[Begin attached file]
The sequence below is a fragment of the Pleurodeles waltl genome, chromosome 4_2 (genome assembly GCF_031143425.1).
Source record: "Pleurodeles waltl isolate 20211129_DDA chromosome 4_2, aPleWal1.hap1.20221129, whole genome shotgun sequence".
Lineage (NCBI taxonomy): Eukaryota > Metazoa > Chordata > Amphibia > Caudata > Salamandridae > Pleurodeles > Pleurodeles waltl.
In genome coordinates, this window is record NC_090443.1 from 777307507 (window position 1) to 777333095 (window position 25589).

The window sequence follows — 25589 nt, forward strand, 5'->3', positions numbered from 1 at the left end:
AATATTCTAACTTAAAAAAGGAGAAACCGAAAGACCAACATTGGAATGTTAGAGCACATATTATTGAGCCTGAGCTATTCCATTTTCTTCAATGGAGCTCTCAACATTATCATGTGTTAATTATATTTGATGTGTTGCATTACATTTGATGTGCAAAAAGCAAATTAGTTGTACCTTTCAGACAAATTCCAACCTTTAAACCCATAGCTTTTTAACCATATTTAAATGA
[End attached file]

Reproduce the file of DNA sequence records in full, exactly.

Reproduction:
The sequence below is a fragment of the Pleurodeles waltl genome, chromosome 4_2 (genome assembly GCF_031143425.1).
Source record: "Pleurodeles waltl isolate 20211129_DDA chromosome 4_2, aPleWal1.hap1.20221129, whole genome shotgun sequence".
Lineage (NCBI taxonomy): Eukaryota > Metazoa > Chordata > Amphibia > Caudata > Salamandridae > Pleurodeles > Pleurodeles waltl.
In genome coordinates, this window is record NC_090443.1 from 777307507 (window position 1) to 777333095 (window position 25589).

The window sequence follows — 25589 nt, forward strand, 5'->3', positions numbered from 1 at the left end:
AATATTCTAACTTAAAAAAGGAGAAACCGAAAGACCAACATTGGAATGTTAGAGCACATATTATTGAGCCTGAGCTATTCCATTTTCTTCAATGGAGCTCTCAACATTATCATGTGTTAATTATATTTGATGTGTTGCATTACATTTGATGTGCAAAAAGCAAATTAGTTGTACCTTTCAGACAAATTCCAACCTTTAAACCCATAGCTTTTTAACCATATTTAAATGA